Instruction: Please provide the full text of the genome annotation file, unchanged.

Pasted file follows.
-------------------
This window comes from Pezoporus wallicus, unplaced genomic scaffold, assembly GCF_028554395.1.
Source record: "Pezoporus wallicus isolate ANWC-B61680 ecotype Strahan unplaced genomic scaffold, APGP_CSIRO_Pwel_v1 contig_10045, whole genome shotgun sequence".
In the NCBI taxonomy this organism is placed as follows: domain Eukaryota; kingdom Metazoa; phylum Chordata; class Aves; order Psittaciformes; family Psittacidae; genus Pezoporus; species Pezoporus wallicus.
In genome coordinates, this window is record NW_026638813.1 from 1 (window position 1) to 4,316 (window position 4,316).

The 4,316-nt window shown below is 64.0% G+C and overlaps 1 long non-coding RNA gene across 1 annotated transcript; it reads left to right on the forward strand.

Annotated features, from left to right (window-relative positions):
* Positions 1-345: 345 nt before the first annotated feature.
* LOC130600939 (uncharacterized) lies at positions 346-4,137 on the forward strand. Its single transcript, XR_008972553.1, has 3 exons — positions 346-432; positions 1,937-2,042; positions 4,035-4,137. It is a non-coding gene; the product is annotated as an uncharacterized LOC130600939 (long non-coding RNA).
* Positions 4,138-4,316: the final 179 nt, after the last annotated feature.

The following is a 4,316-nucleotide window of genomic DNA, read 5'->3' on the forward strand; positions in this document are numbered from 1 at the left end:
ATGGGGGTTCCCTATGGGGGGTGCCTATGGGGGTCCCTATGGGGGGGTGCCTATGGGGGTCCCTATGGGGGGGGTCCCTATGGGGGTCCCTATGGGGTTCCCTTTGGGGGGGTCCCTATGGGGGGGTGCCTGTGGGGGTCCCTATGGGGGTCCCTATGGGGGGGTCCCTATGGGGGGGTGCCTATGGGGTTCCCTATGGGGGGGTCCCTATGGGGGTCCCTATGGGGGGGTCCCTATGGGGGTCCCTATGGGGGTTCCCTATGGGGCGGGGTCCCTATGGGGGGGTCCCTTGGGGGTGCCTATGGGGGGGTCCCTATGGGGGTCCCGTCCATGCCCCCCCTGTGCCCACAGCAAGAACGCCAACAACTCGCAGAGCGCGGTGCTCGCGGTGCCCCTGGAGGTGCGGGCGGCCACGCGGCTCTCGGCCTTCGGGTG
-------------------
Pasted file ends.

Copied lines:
This window comes from Pezoporus wallicus, unplaced genomic scaffold, assembly GCF_028554395.1.
Source record: "Pezoporus wallicus isolate ANWC-B61680 ecotype Strahan unplaced genomic scaffold, APGP_CSIRO_Pwel_v1 contig_10045, whole genome shotgun sequence".
In the NCBI taxonomy this organism is placed as follows: domain Eukaryota; kingdom Metazoa; phylum Chordata; class Aves; order Psittaciformes; family Psittacidae; genus Pezoporus; species Pezoporus wallicus.
In genome coordinates, this window is record NW_026638813.1 from 1 (window position 1) to 4,316 (window position 4,316).

The 4,316-nt window shown below is 64.0% G+C and overlaps 1 long non-coding RNA gene across 1 annotated transcript; it reads left to right on the forward strand.

Annotated features, from left to right (window-relative positions):
* Positions 1-345: 345 nt before the first annotated feature.
* LOC130600939 (uncharacterized) lies at positions 346-4,137 on the forward strand. Its single transcript, XR_008972553.1, has 3 exons — positions 346-432; positions 1,937-2,042; positions 4,035-4,137. It is a non-coding gene; the product is annotated as an uncharacterized LOC130600939 (long non-coding RNA).
* Positions 4,138-4,316: the final 179 nt, after the last annotated feature.

The following is a 4,316-nucleotide window of genomic DNA, read 5'->3' on the forward strand; positions in this document are numbered from 1 at the left end:
ATGGGGGTTCCCTATGGGGGGTGCCTATGGGGGTCCCTATGGGGGGGTGCCTATGGGGGTCCCTATGGGGGGGGTCCCTATGGGGGTCCCTATGGGGTTCCCTTTGGGGGGGTCCCTATGGGGGGGTGCCTGTGGGGGTCCCTATGGGGGTCCCTATGGGGGGGTCCCTATGGGGGGGTGCCTATGGGGTTCCCTATGGGGGGGTCCCTATGGGGGTCCCTATGGGGGGGTCCCTATGGGGGTCCCTATGGGGGTTCCCTATGGGGCGGGGTCCCTATGGGGGGGTCCCTTGGGGGTGCCTATGGGGGGGTCCCTATGGGGGTCCCGTCCATGCCCCCCCTGTGCCCACAGCAAGAACGCCAACAACTCGCAGAGCGCGGTGCTCGCGGTGCCCCTGGAGGTGCGGGCGGCCACGCGGCTCTCGGCCTTCGGGTG